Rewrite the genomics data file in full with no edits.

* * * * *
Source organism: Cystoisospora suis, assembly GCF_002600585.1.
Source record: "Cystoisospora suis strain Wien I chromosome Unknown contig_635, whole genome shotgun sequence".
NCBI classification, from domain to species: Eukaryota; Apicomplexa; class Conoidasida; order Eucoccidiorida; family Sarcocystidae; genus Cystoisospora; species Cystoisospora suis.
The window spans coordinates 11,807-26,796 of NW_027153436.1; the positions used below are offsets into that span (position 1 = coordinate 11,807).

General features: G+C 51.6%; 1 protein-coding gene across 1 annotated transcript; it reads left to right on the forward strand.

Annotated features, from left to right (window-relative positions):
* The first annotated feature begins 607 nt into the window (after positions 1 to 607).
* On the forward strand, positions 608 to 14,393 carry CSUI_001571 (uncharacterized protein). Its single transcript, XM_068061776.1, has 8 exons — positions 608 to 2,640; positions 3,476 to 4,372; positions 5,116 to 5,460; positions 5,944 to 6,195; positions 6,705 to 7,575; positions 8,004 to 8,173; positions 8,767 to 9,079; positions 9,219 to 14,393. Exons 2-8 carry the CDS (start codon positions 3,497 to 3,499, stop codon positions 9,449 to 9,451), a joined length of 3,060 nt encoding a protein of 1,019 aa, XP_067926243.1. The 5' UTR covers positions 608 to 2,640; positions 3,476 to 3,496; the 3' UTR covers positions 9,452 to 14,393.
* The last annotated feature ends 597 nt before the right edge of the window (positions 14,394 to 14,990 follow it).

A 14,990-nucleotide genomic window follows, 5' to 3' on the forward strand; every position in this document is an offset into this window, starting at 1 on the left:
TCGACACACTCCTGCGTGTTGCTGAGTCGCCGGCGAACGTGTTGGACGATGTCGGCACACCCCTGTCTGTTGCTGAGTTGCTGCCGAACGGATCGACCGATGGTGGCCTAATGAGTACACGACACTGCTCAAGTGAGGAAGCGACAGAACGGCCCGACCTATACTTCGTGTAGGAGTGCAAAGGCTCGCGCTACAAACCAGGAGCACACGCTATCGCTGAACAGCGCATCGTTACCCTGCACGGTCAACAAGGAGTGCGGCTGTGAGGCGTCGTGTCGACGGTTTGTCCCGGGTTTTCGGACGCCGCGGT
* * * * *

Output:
Source organism: Cystoisospora suis, assembly GCF_002600585.1.
Source record: "Cystoisospora suis strain Wien I chromosome Unknown contig_635, whole genome shotgun sequence".
NCBI classification, from domain to species: Eukaryota; Apicomplexa; class Conoidasida; order Eucoccidiorida; family Sarcocystidae; genus Cystoisospora; species Cystoisospora suis.
The window spans coordinates 11,807-26,796 of NW_027153436.1; the positions used below are offsets into that span (position 1 = coordinate 11,807).

General features: G+C 51.6%; 1 protein-coding gene across 1 annotated transcript; it reads left to right on the forward strand.

Annotated features, from left to right (window-relative positions):
* The first annotated feature begins 607 nt into the window (after positions 1 to 607).
* On the forward strand, positions 608 to 14,393 carry CSUI_001571 (uncharacterized protein). Its single transcript, XM_068061776.1, has 8 exons — positions 608 to 2,640; positions 3,476 to 4,372; positions 5,116 to 5,460; positions 5,944 to 6,195; positions 6,705 to 7,575; positions 8,004 to 8,173; positions 8,767 to 9,079; positions 9,219 to 14,393. Exons 2-8 carry the CDS (start codon positions 3,497 to 3,499, stop codon positions 9,449 to 9,451), a joined length of 3,060 nt encoding a protein of 1,019 aa, XP_067926243.1. The 5' UTR covers positions 608 to 2,640; positions 3,476 to 3,496; the 3' UTR covers positions 9,452 to 14,393.
* The last annotated feature ends 597 nt before the right edge of the window (positions 14,394 to 14,990 follow it).

A 14,990-nucleotide genomic window follows, 5' to 3' on the forward strand; every position in this document is an offset into this window, starting at 1 on the left:
TCGACACACTCCTGCGTGTTGCTGAGTCGCCGGCGAACGTGTTGGACGATGTCGGCACACCCCTGTCTGTTGCTGAGTTGCTGCCGAACGGATCGACCGATGGTGGCCTAATGAGTACACGACACTGCTCAAGTGAGGAAGCGACAGAACGGCCCGACCTATACTTCGTGTAGGAGTGCAAAGGCTCGCGCTACAAACCAGGAGCACACGCTATCGCTGAACAGCGCATCGTTACCCTGCACGGTCAACAAGGAGTGCGGCTGTGAGGCGTCGTGTCGACGGTTTGTCCCGGGTTTTCGGACGCCGCGGT